Spirituality in a time of deep recession

John Kavanaugh S.J.

One of the perennial bestsellers in the field of Catholic spirituality is Jesuit Fr. John Kavanaugh’s Following Christ in a Consumer Society: The Spirituality of Cultural Resistance. Published in 1981, it’s been in print ever since, and has been revised and updated twice. Kavanaugh teaches at St. Louis University where he is director of the Ethics Across the Curriculum program. He is an award-winning columnist for America magazine.

NCR: Your book was about confronting both Christ and American culture. It appeared in 1981, early in a decade that glorified greed, then was updated in 1991 following the fall of the Berlin Wall and the first Gulf War, and then in 2006 following the events of Sept. 11. If you were to revise it one more time -- now after the onset of deep recession, as the idols of capitalism show their clay feet -- what might you say to us?

Kavanaugh: My major concerns when I wrote the book were that there were no moral constraints on capitalism and consumerism, which increasingly took over our lives and relationships. Those who thought the dynamics of capitalism were somehow balanced by the political and the cultural-moral sectors failed to understand how unconstrained capitalism held dominance over both politics and religion. Even Alan Greenspan, an advocate of Ayn Rand, professed surprise that the world of commerce and finance did not work under ethical limits.

Things are palpably not working out well in the consumer culture that you’ve described and critiqued so well. What effect will this decline have on the kind of formation of person and habit-shaping that you claim the consumer society performs on us?

While the economic decline has worked its greatest damage on the middle and lower income groups, with unemployment, displacement, the necessity for multiple jobs just to survive it, it is teaching people that we perhaps don’t need all the “essentials” we once thought imperative.

We experience ourselves as incomplete and where once we often sought completion in acquiring consumer goods, we perhaps now look to other sources.

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You advocate in your book as an antidote to consumerism a return to “human personhood, relationship, to the admission of inadequacy, to love and to transcendence.” The commodity hucksters’ offer doesn’t seem as appealing as perhaps it once did. Does a movement toward spirituality take on a whole new meaning in the light of deep domestic and global recession?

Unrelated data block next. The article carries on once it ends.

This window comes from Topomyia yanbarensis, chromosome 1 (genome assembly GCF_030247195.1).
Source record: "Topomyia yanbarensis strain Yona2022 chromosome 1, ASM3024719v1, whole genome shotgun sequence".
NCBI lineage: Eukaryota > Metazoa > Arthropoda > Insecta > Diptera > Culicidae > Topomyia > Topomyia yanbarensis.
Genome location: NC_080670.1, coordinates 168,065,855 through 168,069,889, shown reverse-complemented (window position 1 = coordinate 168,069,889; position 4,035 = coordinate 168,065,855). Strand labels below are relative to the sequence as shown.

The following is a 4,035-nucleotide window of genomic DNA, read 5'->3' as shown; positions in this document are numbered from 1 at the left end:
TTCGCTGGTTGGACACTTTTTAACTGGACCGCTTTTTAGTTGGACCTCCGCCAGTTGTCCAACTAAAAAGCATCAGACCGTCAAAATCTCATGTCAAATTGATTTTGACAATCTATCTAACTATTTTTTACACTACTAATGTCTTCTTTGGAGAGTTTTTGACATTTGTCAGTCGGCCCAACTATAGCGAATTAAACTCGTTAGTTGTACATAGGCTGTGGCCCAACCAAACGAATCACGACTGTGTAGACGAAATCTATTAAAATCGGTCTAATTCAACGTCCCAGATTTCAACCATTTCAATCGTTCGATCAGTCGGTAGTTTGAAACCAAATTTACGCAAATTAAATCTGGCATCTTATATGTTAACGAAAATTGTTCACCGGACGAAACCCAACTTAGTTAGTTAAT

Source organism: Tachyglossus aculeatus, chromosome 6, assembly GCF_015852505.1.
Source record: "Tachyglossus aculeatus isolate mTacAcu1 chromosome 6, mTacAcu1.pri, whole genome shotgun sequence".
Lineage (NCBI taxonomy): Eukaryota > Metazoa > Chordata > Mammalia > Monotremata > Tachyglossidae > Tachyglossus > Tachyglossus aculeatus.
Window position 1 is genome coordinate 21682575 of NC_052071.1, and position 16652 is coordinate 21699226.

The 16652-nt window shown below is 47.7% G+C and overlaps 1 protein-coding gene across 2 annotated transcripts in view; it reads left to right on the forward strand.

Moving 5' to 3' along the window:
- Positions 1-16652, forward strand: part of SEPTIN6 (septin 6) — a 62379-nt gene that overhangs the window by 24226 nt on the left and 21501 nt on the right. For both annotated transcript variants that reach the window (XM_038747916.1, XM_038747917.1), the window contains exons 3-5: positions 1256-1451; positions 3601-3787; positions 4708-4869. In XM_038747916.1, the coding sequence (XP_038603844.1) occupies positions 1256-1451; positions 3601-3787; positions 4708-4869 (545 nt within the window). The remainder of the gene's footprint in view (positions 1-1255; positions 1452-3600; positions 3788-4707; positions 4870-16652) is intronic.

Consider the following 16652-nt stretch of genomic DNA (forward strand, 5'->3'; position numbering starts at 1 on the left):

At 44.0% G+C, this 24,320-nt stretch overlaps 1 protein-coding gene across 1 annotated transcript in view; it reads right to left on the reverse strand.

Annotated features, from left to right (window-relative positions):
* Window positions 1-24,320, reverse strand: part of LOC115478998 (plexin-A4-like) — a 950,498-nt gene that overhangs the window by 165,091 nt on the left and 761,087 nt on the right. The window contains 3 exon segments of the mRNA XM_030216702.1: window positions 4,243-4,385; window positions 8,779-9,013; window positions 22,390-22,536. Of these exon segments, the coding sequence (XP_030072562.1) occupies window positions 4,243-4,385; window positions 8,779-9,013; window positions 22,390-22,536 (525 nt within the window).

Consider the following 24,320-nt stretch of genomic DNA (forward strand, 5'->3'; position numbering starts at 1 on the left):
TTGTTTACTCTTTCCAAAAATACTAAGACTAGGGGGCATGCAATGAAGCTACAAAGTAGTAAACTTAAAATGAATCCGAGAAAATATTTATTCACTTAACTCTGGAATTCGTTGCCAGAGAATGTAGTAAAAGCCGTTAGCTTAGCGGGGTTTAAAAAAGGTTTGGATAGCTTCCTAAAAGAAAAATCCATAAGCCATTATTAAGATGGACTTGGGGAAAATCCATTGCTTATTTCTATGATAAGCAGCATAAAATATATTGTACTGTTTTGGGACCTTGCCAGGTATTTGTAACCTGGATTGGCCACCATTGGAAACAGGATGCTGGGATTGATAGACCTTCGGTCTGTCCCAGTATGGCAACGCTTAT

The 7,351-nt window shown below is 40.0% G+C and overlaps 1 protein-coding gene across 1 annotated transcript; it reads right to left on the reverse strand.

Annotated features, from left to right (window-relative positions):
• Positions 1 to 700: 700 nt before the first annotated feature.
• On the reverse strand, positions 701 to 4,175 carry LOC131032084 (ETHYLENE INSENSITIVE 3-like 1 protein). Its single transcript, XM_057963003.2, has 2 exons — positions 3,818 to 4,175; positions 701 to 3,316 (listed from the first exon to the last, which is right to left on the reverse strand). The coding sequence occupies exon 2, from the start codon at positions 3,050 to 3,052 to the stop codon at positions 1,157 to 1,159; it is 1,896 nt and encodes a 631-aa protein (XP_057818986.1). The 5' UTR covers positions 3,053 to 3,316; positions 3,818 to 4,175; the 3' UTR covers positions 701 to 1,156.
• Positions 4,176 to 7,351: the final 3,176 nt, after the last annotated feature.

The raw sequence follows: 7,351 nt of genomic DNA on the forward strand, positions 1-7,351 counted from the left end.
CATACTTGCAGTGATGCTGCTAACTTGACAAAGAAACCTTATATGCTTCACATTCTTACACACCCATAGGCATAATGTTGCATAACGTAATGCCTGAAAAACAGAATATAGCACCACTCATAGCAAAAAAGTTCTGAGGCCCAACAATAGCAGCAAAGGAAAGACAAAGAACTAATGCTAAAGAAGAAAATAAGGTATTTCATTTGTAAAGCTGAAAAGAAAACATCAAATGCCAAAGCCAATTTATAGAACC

Whether in good times or bad, a person who practices the disciplines of interiority, community, laboring for justice, for simplicity of life and openness to the marginalized in our society will be able to flourish as a human and as a Christian. Without these integrated disciplines, our life is deeply impoverished. Imagine the despairing worldview of the two Catholic men who committed suicide while killing wife and children because of their financial crises.

You speak of the impoverishment and domestication of the Christian faith, and of the intrinsic and necessary relationship between a living faith and an “activist” love. What does that kind of love, the call to the service of humanity and human fulfillment, have to offer us in hard times?

A living faith will necessarily lead to actions of justice and the works of love. These practices, in turn, lead us to a deeper appreciation of our interior and relational lives. Our Christian faith is communicated primarily by witness and invitation, which are encountered only through personal interaction and lived experience. Liberation, most fundamentally, is not a political, economic or sociological phenomenon. It can be found -- or accepted -- only when we are made present to ourselves and our possibilities, only when we are in touch with our deepest humanity.

Christianity, at rock bottom, you say, conflicts with American culture, even subverts it. However, as consumerism, which has been such a central part of that culture, weakens its hold on us, how does Christianity stand now in relationship to that culture? Is its voice perhaps strengthened?

Consumerism is only one aspect of the problem of idolatry, worshiping the products of one’s hands. We are still in great thrall to the idolizing of the nation, of success and of self interest.

Specifically, what might the Catholic spirituality and sacramental traditions have to offer us as we struggle to reinvent our lives and communities?

I think our greatest challenge is the contemporary tendency among many Christians and Catholics to reduce our faith to issues like abortion and homosexuality. These are important, but in the minds of many they seem more important than the fullness of faith itself.

There are seven deadly sins, not one. There are 10 commandments. There are eight beatitudes. Most important, all of these issues, as well as all the pronouncements of bishops or complaints from the Catholic left or right, are meaningless and empty if Christ has not saved us and called us to live our lives through and in him. Although the encyclicals of Pope Benedict call us to the basics of our faith, I think most Catholics in our country perceive the church as being unconcerned about the preaching of Christ crucified.

Rich Heffern is an NCR staff writer. His e-mail address is rheffern@ncronline.org.


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